2. Clearly communicate WHAT the goal is and WHY it is important
3. Own the responsibility of execution and inspire confidence that the goal is achievable

JFK did all of the above when he kicked off the Space Race.  He identified that we need to put a man on the moon.  He clearly communicated the goal to the nation and why it was important, kicking it off with his "We Choose the Moon Speech" and he took responsibility for execution by funding the Apollo program and ensuring the team had the support they would need to succeed with the best and most credible scientists on earth.

The ability to organize people around clear goals is one of the central characteristics of effective leaders at the macro level.

Leaders have followers.  Being the boss does not make you the leader, it makes you a manager, and there is a massive difference.  People WANT to follow leaders and a leader derives their power and authority because it is granted to them by their followers and they are inspired to action.  Managers by contrast, derive their power and authority from an organizational hierarchy that gives them the ability to punish and reward those individuals that they are responsible for.  Both management and leadership are critical (and I'll likely write more on the subject another time), but understanding their differences and where and how to apply each of the practices is critical to accomplishing big hairy audacious goals or BHAG's such as putting a man on the moon.

Why would people want to follow other people?  It's simple.  It's because they believe in where they are going.

That's it.

Stated more eloquently, we can say people most often want to follow leaders because of the values or ideals that their persona, ideas or actions represent.

Whether it is at the group level, the department level, the organization level, the municipality, the state, the country or the world level, the same principle holds true and the reality is that many of the best leaders, are NOT managers!  They are team members, moms, passionate volunteers, etc.  Ideas don't need to be massive in scope - small acts can often be the most powerful.  They inspire people with their actions.  "I want to be as great to my children as Sally is to hers".  Many notable musicians inspire millions because they authentically "represent" a particular cause or value system.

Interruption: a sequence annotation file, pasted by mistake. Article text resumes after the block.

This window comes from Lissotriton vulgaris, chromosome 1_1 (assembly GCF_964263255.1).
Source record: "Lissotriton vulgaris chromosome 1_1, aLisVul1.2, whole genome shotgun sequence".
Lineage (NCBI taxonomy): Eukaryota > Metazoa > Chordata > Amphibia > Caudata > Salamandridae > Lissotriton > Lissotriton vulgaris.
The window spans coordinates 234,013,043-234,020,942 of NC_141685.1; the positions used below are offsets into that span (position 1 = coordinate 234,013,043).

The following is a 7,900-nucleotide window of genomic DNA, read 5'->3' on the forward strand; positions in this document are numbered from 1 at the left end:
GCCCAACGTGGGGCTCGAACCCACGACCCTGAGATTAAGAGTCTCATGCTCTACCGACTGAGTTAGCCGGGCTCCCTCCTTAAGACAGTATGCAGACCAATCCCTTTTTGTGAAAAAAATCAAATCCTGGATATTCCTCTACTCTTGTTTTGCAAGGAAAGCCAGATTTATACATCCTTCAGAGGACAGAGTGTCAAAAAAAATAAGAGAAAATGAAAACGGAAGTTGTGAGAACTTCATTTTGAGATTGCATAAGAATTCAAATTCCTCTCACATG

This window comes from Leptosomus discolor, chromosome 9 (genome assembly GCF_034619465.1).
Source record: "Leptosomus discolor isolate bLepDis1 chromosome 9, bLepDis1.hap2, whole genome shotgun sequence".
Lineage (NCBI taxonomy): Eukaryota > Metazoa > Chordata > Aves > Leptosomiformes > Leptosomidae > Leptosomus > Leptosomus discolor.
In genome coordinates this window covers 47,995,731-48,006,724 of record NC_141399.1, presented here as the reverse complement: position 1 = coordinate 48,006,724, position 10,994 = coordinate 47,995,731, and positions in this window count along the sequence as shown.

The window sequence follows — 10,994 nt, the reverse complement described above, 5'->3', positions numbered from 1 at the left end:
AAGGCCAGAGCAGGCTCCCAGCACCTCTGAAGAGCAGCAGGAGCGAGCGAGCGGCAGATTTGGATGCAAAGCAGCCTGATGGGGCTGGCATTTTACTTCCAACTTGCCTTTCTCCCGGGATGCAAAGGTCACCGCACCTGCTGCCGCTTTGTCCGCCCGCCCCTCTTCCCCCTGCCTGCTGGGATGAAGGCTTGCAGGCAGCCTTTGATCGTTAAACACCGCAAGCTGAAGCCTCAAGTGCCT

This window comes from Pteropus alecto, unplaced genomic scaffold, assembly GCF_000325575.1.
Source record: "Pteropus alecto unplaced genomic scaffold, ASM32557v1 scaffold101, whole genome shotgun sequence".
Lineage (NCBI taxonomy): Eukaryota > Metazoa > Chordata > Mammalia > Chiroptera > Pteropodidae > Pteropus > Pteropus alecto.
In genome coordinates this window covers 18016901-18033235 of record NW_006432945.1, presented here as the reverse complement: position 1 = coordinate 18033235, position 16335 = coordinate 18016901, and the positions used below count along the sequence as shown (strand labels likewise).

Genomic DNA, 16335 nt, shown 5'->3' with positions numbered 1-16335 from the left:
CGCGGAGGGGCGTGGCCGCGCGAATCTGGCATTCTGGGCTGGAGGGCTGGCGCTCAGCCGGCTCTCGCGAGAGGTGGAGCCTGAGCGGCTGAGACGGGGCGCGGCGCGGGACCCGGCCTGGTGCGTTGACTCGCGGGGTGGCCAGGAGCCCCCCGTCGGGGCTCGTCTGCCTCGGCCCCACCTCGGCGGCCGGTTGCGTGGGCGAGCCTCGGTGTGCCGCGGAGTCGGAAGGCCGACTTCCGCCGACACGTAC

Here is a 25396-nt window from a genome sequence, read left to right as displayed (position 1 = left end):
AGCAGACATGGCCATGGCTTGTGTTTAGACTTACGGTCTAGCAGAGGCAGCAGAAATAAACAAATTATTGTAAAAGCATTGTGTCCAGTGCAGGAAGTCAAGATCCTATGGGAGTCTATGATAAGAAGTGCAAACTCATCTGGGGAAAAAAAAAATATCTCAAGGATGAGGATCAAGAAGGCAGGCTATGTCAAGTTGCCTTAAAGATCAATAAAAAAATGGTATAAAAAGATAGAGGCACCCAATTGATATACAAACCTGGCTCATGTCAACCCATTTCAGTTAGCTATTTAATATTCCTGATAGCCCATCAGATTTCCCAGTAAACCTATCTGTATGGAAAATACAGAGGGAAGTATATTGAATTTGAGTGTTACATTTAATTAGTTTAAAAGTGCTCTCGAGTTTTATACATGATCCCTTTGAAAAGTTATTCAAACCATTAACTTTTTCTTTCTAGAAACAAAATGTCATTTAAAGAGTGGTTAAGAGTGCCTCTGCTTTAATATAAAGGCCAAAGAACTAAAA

On a personal note, I was deeply inspired by someone who later became my best friend in high school because of his quiet confidence, general friendliness and commitment to his values.  He didn't need to try to be like everyone else and he didn't need to "try hard" - he just was an honest, hardworking, generally nice person with quiet confidence.  I wanted to be like him and his presence and daily behavior changed my life.

But leaders all have one thing in common: they can cause a group of people to act.  There are many people with great ideas who don't do anything with them.  A lot of people have great ideas, but few make them a reality.

Brandon Beck and I founded Riot Games in September of 2006 and our mission was to be the most player-focused game company in the world.  This mission has been our guiding principle which informs our strategic decisions and inspires all 800 of us around the globe to work our butts off to try to figure out how to delight gamers around the world with the best gaming experience and service possible.  THAT is what drives the individuals at Riot and this is one of the key reasons we have been able to seemingly come out of nowhere to create the biggest game in the world with our first game.  Riot has a nearly insane zealousness for doing the right thing for our players - the company's ideology is aligned with the values of all Rioters, which in turn drives our behavior.   Our audience recognizes this and appreciates for what it is - a genuine, values driven approach to do the best thing on them.

It is shocking to me that this is something that is rare in the professional world.  The organizations that do this most effectively have managed to effectively execute the steps I listed above, where they clearly communicate why they exist (the problem they are trying to solve), what they do to address that problem and then they assure operational execution aligns with these goals.  A great example of an organization that does this well is the United States Marine Corps.  You probably all instantly assume a number of things the moment I mention them - such as discipline, effectiveness, toughness, honor, etc.  Why don't all organizations function this effectively?  Many businesses and governments suffer from demotivated and dissatisfied workers.

I assume that the non-profit world does a better job here of creating passion driven organizations where employees are intrinsically motivated, but why?  Organizations are fundamentally driven by purpose.  Why have so many leaders failed to align people and get them engaged in the goal of the company, organization or team?

Well, it's simple really.  Because they failed to do this:

1. Identify the right problem to solve (ie. set the correct goal.)
2. Clearly communicate WHAT the goal is and WHY it is important
3. Own the responsibility of execution and inspire confidence that the goal is achievable

Leaders at all levels of organizations have this responsibility.  And the reality is we are failing at this as a society.  We suffer from a critical shortage of effective leadership throughout all aspects of society and our leaders fail for different reasons; one of the most common reasons is their inability to execute.